Thursday, March 8, 2012

The Concubine's Tale by Jennifer Colgan

TITLE: The Concubine’s Tale
AUTHOR: Jennifer Colgan
LENGTH: Novella (roughly 23k)
GENRE: Paranormal romance
COST: $3.50

Curator Cait Lang is under orders to show their latest acquisition to collector Grant Pierson, a prospect she doesn’t really look forward to since she finds the man’s smug, know-it-all personality annoying. Grant is glad to finally have the chance to spend some alone time with ice-queen Cait, hungry to find out if she ever comes unruffled, but the story behind the papyrus on the auction block proves to be more enticing than either of them anticipate…

While this story had an interesting set-up, the actual follow-through didn’t quite live up to its initial promise. Essentially, it’s divided into two separate stories, the contemporary one between Cait and Grant, and the Egyptian one between Nayari and Khanu. Cait and Grant are professional acquaintances, with neither really knowing much about the other. Cait finds his superior attitude annoying, while he has never really looked past her ice-queen persona. He decides to see if he can get past it by inviting her out for a private dinner while she’s telling him about the papyrus, and though dating clients is forbidden, she agrees, largely because she’s curious, too. She begins relating the translation, making it clear it’s been embellished, and the story alternates between the rising tension between them and the growing attraction between the concubine and the warrior set to protect her.

The story Cait tells is a romantic one, about a concubine being used as a pawn in her master’s bid to become Pharoah, the world painted there rich and fascinating. Nayari is lovely to watch, from her initial pride to her horror at what’s intended for her to her growing feelings for Khanu. This story provides the strongest momentum for this short novella and offers glimmers of just what it could have been. Unfortunately, none of the other characters possess the same intrigue or depths. Nayari’s story is essentially a tool to get Cait and Grant over their initial misgivings and make them hot and bothered enough to ignore the order not to get involved. Not enough time is spent on developing them as real people for the attraction between them to feel organic, and the back and forth starts to feel very by-the-numbers.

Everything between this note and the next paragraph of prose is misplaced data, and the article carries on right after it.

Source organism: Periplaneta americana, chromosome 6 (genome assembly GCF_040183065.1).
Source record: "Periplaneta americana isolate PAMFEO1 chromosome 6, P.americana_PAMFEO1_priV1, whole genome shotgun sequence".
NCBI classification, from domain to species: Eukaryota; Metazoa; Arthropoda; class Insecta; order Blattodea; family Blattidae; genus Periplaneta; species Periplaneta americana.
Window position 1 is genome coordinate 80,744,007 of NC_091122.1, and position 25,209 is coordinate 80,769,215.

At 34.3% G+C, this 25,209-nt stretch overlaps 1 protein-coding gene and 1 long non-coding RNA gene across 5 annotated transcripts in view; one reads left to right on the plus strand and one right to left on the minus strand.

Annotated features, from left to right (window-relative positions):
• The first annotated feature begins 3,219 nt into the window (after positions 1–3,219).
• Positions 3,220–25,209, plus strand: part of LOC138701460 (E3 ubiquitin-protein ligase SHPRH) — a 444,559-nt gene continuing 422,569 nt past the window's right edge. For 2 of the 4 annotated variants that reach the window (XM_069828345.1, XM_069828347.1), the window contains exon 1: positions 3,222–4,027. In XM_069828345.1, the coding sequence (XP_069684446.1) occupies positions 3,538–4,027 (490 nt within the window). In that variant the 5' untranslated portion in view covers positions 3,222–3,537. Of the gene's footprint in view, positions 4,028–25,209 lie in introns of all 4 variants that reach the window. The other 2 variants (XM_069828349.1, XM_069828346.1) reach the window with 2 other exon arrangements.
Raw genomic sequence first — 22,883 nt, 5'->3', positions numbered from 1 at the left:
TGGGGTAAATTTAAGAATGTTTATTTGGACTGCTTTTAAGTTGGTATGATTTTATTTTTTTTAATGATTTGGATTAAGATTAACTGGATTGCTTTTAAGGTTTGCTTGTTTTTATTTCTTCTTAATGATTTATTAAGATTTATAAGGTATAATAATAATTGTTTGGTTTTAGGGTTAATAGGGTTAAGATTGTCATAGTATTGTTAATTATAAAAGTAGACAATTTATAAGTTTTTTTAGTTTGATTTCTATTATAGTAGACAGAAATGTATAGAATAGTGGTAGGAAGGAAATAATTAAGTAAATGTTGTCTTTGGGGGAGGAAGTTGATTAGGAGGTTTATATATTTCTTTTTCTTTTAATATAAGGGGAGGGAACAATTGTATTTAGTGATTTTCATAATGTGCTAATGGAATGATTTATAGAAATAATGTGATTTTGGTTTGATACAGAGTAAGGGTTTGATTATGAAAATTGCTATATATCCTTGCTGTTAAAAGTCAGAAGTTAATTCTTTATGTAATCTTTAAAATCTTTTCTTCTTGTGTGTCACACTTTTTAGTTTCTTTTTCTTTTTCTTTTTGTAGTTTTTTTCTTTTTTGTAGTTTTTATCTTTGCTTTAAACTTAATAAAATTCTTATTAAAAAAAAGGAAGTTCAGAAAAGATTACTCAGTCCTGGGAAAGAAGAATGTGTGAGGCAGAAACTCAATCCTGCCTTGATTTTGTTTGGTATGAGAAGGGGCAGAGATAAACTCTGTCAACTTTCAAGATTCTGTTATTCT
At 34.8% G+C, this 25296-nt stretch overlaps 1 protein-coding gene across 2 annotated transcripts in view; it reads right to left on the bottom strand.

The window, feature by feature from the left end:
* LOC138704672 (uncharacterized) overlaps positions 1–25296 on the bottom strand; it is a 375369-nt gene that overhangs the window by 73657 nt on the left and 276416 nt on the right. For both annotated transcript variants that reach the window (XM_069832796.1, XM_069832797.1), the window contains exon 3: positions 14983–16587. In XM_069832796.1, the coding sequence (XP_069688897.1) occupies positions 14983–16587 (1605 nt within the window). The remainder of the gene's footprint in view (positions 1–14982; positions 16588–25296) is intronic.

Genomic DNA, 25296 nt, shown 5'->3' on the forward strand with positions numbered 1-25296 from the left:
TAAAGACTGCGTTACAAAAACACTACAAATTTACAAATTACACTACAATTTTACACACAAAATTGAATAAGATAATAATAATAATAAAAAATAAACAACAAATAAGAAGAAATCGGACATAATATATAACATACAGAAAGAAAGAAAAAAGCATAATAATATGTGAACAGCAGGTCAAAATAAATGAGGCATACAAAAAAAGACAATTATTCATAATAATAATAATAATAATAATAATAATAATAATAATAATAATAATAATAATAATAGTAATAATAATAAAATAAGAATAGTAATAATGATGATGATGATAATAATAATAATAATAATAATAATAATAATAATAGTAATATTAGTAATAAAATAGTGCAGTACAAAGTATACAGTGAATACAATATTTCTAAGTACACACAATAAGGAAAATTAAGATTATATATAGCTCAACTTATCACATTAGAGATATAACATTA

The publisher calls this a paranormal story, but that’s stretching the definition. The problem is, this doesn’t fit neatly into any one category. The historical tale is clearly the most developed and compelling, but it’s tucked inside a contemporary package. The paranormal label likely springs from the mystical ending that Grant eventually discovers to the Egyptian lovers, but it lacks the credibility the rest of the tale offers. Though the publisher doesn't indicate it as such, this is likely meant to be a companion piece to another of the author's works called "The Soul Jar." There's an excerpt for that at the end of this, but in all fairness, I didn't realize this might be linked to something else (and thus give the ending more veracity) until after I started writing this review and went to the author's bio to get her web address. I never read the excerpts Samhain pads the end of their books with (a truly annoying practice, as those words get added into the total word count and can make unsuspecting buyers think they're purchasing a longer work). Frankly, I shouldn't have to happen to stumble across that excerpt/blurb to discover the ending I didn't buy for a second is rooted in another work.

Readers wanting paranormal attributes will be disappointed. If anything, I’d suggest this to lovers of Egyptian stories. That’s what it really has going for it.


7/10 – The Egyptian portions read much more vivid and interesting than the contemporary portions


6/10 – One didn’t have enough depth, the other was too idealized


6/10 – Nayari is fascinating, but Cait suffers the same problem Grant does

Entertainment value

6/10 – So much potential in this, but it just never gels together

World building

7/10 – The Egyptian world sizzles, which makes the weak contrast to the contemporary even more disappointing



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